Commentary

2025: A Health Odyssey

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Randy Danielsen paints a picture of what the health care system will look like just 13 years from now, in 2025.


 

From The Jetsons to 2001: A Space Odyssey to the Zager & Evans hit “In the Year 2525,” humans have long pondered what life will be like in the future. Zager & Evans painted a bleak picture. Rather than jumping that far ahead, I’ll ask: What will health care be like just 13 years from now, in 2025?

We know we will live longer and enjoy a better standard of living. By the year 2025, average life expectancy will be 80—compared to 48 in 1955, 65 in 1995, and 78 in 2012. A major report published by the WHO predicts that life in 2025 will be significantly different from today and almost unrecognizable even from the year 2000.1 Technological advances and progress in medical research, treatment, care, and rehabilitation will further enhance quality of life, especially for the elderly.

At the same time, despite falling birth rates, the world’s population will increase from 5.8 billion now to 8 billion in 2025. There will be more than 800 million people older than 65, compared to 390 million now. Deaths in those younger than 5 will fall dramatically, from 21 million in 1955 to 10 million now down to 5 million, principally due to effective immunization, improved prevention, and treatment of hereditary diseases. Cancer will continue to be a scourge, but it will begin to take fewer lives.

Come with me in my time machine to the year 2025 for a look at a typical health care encounter. Dr. Joe Jonson, the health care team leader, shows up at 0730 in his office at the 21st Century Primary Care Conglomerate and Medical Home. He has no patients scheduled but sits down at his technology workstation, where he faces seven plasma screens. He places his palm on one and all seven screens come to life, booting up the comprehensive electronic medical record and patient care system. As he sips on his protein nutraceutical drink, he thinks back to when his practice was fraught with too many unhappy patients and he was a tired and dejected physician at the end of the day.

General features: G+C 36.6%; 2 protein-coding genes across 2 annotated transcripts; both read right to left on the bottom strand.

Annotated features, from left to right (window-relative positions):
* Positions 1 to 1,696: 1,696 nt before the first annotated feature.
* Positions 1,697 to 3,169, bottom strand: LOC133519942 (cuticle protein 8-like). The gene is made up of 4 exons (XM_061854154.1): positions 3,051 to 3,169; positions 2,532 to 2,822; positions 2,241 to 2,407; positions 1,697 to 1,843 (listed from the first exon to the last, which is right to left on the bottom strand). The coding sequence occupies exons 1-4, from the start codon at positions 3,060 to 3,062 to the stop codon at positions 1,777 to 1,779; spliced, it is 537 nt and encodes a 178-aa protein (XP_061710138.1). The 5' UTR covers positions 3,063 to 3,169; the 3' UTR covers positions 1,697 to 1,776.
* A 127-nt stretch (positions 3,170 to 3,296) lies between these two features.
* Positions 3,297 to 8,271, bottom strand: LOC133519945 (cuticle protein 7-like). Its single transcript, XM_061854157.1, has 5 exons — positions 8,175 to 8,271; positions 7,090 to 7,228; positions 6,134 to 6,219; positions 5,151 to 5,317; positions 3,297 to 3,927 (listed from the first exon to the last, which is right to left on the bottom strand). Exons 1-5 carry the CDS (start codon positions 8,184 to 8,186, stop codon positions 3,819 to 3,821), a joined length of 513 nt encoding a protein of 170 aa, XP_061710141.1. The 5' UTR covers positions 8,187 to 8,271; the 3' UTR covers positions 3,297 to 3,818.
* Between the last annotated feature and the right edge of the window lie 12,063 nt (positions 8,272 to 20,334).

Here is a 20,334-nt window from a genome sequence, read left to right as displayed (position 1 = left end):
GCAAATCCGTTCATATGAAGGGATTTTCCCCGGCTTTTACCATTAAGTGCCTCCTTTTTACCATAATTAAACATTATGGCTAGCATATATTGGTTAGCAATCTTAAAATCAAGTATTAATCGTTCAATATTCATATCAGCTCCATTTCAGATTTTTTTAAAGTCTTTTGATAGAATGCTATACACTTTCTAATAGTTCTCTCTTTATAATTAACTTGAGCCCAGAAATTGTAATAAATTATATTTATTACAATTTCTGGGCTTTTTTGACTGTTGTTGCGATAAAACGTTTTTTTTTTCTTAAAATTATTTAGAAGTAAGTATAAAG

Thanks to significant changes in health care management, he now gets to do what he was trained to do—solve significant health care problems. Since a major government overhaul, in which reimbursement moved away from individuals to new not-for-profit integrated networks on a capitated basis, Dr. Joe has been much happier and more fulfilled. The health care system shifted years ago from an autonomous physician self-governance paternalistic model to co-creation and partnership with patients based on mutual respect, trust, transparency, and shared decision-making.

Dr. Joe views the screens, looking at the 48 patients scheduled that day who will be seen by multiple team members who are physician associates (called physician assistants until 2014, when a simple stroke of a pen changed that) and nurse practitioners. Health care facilities are much more efficient than they were even 10 years ago. Efficiency is measured in energy consumption and work performance metrics. Technology, especially robotics, is utilized as best-practices and labor-saving devices.

Just then, Ms. Jamella Anders shows up at the center’s reception kiosk for her scheduled appointment, which she made from home through a secure patient portal. She places her palm on the plasma screen and is shown a map of the facility that illuminates the way to the patient care room assigned to her. (Since the new system started five years ago, waiting rooms have become archaic.) She is directed by a soothing computerized voice to the appropriate room, where she sits in a comfortable chair and places her left arm in a tube that has a magnetic glove at the end.

This is connected to a computerized system that determines her height, weight, blood pressure, pulse oximetry, and blood chemistry—particularly glucose. The computer also has a camera that is able to do a quick fundoscopic examination and general overview. She also breathes into a mouthpiece that measures her FEV1 and screens for toxins. Her genetic profile is pulled up from the master file for reference. Another pleasant computerized voice asks her additional questions, with the answers then shown on the screen, and additional information is obtained about her present complaint.

Once this data gathering is completed, she touches a button on the screen indicating she is ready to be seen. A PA or an NP enters and conducts a focused examination. (Even in the face of advanced technology, hands-on examination is still deemed important.) In addition, the PA or NP uses a handheld ultrasound device to assist in the examination. The PA or NP enters additional information on the plasma screen and also reviews with the patient additional safety and metric information regarding her health.

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